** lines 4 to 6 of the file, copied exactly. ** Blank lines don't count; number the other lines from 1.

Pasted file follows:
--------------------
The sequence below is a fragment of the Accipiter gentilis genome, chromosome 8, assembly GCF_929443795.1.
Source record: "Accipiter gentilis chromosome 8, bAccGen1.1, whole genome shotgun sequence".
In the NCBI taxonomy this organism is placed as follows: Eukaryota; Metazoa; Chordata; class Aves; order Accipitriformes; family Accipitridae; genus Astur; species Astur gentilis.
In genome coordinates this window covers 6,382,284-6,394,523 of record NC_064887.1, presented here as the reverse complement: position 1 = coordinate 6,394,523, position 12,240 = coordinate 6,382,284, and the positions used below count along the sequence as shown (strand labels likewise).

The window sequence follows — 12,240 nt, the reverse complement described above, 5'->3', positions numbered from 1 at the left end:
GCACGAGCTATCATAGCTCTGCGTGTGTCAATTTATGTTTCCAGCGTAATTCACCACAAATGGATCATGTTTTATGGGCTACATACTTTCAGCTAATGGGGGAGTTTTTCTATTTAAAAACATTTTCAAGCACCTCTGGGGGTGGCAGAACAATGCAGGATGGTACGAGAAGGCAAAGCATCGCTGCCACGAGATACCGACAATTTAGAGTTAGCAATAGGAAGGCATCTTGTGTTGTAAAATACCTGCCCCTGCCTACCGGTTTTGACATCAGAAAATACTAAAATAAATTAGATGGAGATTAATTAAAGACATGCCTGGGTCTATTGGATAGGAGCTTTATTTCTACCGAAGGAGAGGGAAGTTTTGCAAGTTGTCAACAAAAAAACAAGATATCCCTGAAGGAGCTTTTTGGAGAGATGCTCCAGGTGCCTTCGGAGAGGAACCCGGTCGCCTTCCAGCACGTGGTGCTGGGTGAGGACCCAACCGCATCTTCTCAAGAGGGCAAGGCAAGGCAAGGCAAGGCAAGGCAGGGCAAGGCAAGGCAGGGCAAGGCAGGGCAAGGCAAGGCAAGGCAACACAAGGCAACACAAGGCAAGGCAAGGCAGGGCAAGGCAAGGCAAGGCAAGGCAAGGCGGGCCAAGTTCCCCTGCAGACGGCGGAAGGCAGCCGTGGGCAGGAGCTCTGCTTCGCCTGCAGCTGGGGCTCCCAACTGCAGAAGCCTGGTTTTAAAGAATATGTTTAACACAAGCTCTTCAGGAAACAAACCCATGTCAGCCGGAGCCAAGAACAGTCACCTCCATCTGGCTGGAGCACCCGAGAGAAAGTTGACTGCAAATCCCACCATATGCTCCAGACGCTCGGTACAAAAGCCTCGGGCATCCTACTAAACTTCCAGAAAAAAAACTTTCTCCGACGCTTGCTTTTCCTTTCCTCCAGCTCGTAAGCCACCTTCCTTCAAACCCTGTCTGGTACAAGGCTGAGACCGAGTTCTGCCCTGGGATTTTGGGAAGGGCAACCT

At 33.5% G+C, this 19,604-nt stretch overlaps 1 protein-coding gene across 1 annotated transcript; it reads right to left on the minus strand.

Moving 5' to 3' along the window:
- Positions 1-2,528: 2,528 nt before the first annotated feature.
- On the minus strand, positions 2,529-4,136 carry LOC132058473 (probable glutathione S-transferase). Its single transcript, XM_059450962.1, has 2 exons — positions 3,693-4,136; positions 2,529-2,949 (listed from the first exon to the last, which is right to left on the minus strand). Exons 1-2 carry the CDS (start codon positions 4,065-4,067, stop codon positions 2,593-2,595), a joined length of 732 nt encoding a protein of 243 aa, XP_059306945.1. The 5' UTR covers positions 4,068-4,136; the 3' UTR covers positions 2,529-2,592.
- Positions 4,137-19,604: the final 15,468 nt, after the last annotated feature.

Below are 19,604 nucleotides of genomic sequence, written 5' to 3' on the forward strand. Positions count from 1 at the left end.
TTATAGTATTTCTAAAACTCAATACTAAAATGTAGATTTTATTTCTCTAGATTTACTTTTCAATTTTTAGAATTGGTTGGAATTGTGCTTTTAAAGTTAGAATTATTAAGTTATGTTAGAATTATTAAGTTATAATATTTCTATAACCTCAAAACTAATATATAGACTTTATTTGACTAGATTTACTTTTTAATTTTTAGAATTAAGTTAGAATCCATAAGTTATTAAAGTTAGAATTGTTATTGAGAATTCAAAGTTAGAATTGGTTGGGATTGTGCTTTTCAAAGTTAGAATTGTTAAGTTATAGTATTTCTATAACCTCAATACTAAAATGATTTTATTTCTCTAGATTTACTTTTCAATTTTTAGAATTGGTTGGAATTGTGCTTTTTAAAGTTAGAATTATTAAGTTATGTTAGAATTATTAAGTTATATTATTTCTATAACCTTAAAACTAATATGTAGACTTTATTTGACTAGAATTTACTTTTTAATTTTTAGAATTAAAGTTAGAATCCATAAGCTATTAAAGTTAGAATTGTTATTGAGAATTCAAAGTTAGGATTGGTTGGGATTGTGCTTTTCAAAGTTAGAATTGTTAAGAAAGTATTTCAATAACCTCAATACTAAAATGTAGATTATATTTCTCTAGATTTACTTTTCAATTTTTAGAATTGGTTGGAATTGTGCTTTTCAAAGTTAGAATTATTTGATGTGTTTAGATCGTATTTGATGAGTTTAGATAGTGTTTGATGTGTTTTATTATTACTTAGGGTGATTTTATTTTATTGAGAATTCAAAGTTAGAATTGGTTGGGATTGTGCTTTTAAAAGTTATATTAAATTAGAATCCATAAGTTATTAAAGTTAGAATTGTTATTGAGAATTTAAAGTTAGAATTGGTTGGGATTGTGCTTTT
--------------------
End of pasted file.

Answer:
In genome coordinates this window covers 6,382,284-6,394,523 of record NC_064887.1, presented here as the reverse complement: position 1 = coordinate 6,394,523, position 12,240 = coordinate 6,382,284, and the positions used below count along the sequence as shown (strand labels likewise).

The window sequence follows — 12,240 nt, the reverse complement described above, 5'->3', positions numbered from 1 at the left end:
GCACGAGCTATCATAGCTCTGCGTGTGTCAATTTATGTTTCCAGCGTAATTCACCACAAATGGATCATGTTTTATGGGCTACATACTTTCAGCTAATGGGGGAGTTTTTCTATTTAAAAACATTTTCAAGCACCTCTGGGGGTGGCAGAACAATGCAGGATGGTACGAGAAGGCAAAGCATCGCTGCCACGAGATACCGACAATTTAGAGTTAGCAATAGGAAGGCATCTTGTGTTGTAAAATACCTGCCCCTGCCTACCGGTTTTGACATCAGAAAATACTAAAATAAATTAGATGGAGATTAATTAAAGACATGCCTGGGTCTATTGGATAGGAGCTTTATTTCTACCGAAGGAGAGGGAAGTTTTGCAAGTTGTCAACAAAAAAACAAGATATCCCTGAAGGAGCTTTTTGGAGAGATGCTCCAGGTGCCTTCGGAGAGGAACCCGGTCGCCTTCCAGCACGTGGTGCTGGGTGAGGACCCAACCGCATCTTCTCAAGAGGGCAAGGCAAGGCAAGGCAAGGCAAGGCAGGGCAAGGCAAGGCAGGGCAAGGCAGGGCAAGGCAAGGCAAGGCAACACAAGGCAACACAAGGCAAGGCAAGGCAGGGCAAGGCAAGGCAAGGCAAGGCAAGGCGGGCCAAGTTCCCCTGCAGACGGCGGAAGGCAGCCGTGGGCAGGAGCTCTGCTTCGCCTGCAGCTGGGGCTCCCAACTGCAGAAGCCTGGTTTTAAAGAATATGTTTAACACAAGCTCTTCAGGAAACAAACCCATGTCAGCCGGAGCCAAGAACAGTCACCTCCATCTGGCTGGAGCACCCGAGAGAAAGTTGACTGCAAATCCCACCATATGCTCCAGACGCTCGGTACAAAAGCCTCGGGCATCCTACTAAACTTCCAGAAAAAAAACTTTCTCCGACGCTTGCTTTTCCTTTCCTCCAGCTCGTAAGCCACCTTCCTTCAAACCCTGTCTGGTACAAGGCTGAGACCGAGTTCTGCCCTGGGATTTTGGGAAGGGCAACCT